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Take action on Householder now

In the 11 months since the largest alleged public bribery corruption scheme in Ohio history was uncovered following passage of House Bill 6, much has happened. Charges were filed and indictments handed down. A number of the alleged co-conspirators have pleaded guilty and major portions of the corrupt corporate bailout have been repealed.

But the accused lynchpin behind the operation remains untouched.

The man suspected of being the architect of the $60 million scheme, the largest open bribery investigation within any statehouse in the country, remains in office. He continues to vote on House Bill 6-related legislation. He continues to collect taxpayer-funded paychecks and build his pension.

But the truth is Larry Householder’s presence has become a distraction from the important work Ohioans expect of their legislators, and as long as he remains in office, we cannot begin to restore the integrity of the people’s House.

For nearly a year, House Democrats have called for the former speaker’s ouster — either through him voluntarily stepping aside or through a formal expulsion process outlined in Ohio’s Constitution. But at every step of the way, we’ve been met with resistance from House Republican leaders.

Last July, my colleague Rep. Jeff Crossman from Parma stood on the House floor to make a motion to expel Rep. Householder. I joined Democrats to support the motion. Republicans blocked it, with Speaker Cupp saying we should wait to take any further action.

Democrats then introduced legislation to take on public corruption and dark money that seeks to buy favor with politicians and influence our elections, but Republicans refused to take action on these bills too.

And even when dozens of elected leaders in Larry Householder’s own district urged his removal, House Republicans still refused.

It’s difficult to understand why House Republican leaders have protected Householder, given the damning evidence unearthed by law enforcement and reporters, as well as the fact that three of his co-conspirators have already pleaded guilty. Another has committed suicide.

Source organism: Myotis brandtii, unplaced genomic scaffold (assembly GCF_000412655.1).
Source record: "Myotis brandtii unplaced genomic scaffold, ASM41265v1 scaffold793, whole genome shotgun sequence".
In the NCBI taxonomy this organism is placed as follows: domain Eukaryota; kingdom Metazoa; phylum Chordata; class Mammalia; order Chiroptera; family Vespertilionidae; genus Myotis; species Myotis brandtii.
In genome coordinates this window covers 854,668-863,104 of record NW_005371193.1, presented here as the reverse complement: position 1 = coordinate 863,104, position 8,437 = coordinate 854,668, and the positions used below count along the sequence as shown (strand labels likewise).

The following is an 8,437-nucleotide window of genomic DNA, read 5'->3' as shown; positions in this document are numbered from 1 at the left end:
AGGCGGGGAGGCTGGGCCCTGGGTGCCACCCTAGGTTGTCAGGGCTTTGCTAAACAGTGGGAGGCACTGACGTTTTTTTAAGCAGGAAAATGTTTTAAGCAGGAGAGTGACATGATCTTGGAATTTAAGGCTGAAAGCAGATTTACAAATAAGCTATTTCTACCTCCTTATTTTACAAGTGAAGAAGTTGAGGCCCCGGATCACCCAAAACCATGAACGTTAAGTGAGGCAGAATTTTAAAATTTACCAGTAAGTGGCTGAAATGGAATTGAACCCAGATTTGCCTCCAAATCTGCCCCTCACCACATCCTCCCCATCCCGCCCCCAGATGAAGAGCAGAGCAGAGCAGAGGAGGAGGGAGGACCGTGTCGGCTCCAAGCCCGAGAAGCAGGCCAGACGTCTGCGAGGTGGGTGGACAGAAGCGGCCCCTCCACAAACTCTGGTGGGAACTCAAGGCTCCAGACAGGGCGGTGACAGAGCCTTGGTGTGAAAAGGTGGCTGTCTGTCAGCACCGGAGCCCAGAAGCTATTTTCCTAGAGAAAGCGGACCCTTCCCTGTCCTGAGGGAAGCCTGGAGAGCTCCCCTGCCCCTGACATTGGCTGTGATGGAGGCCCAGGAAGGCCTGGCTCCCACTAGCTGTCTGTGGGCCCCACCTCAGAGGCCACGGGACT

Some constantly downplay the seriousness of the charges or argue he should have his day in court. Others may not want to turn their backs on the source of the dark money that propelled them into office. Whatever the motivation, the fact is this — serving in the House is a privilege, one he has abused and no longer deserves.

Refusing to hold Larry Householder or any public official accountable for disorderly and disgraceful conduct is a dereliction of duty. It undermines the integrity of our democracy and damages the trust the people have in their government.

We’ve given Republicans all the time they could need to get their house in order. By any definition, masterminding what federal prosecutors have called “…the largest bribery, money laundering scheme ever perpetrated against the people of the state of Ohio” represents “disorderly conduct.”

That’s why Rep. Jeffrey Crossman, I and members of our Caucus recently introduced a resolution to expel the disgraced former Speaker. Our resolution sends a forceful message that corruption has no place in the Ohio General Assembly regardless of political party and that alleged criminal misconduct of this magnitude will not be tolerated. Its swift consideration and passage will represent a critical first step in restoring the public’s trust and confidence in government. Both have been battered by the HB 6 scandal.

The introduction of our resolution as well as a nearly identical draft offered by two Republican colleagues now will force Speaker Cupp and Republican leaders to decide if members of the House will finally be permitted to fulfill our moral, legal and ethical obligations to defend the Constitution, protect the integrity of the General Assembly and serve the best interests of our constituents and the people of Ohio by rooting out corruption in the Ohio House.

We have been waiting for far too long. The time to act has arrived.

Rep. Michele Lepore-Hagan represents Ohio’s 58th Ohio House district.

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